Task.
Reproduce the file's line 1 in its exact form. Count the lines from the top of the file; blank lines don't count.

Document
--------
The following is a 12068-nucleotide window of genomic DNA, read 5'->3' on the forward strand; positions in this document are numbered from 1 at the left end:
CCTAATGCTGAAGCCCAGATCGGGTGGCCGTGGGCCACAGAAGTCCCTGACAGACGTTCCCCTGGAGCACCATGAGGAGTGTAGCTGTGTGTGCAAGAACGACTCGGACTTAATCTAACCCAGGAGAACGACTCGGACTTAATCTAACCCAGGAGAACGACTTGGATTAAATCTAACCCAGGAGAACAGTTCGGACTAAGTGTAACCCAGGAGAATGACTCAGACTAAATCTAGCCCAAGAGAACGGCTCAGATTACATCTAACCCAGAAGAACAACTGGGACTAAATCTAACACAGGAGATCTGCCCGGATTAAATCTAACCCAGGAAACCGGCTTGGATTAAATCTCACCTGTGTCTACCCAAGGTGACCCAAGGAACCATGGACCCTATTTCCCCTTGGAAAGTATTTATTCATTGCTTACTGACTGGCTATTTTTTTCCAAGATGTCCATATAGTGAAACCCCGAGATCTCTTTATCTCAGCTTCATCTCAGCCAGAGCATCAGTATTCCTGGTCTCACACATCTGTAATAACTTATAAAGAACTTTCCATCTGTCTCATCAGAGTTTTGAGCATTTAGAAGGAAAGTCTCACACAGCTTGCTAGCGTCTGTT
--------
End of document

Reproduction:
The following is a 12068-nucleotide window of genomic DNA, read 5'->3' on the forward strand; positions in this document are numbered from 1 at the left end: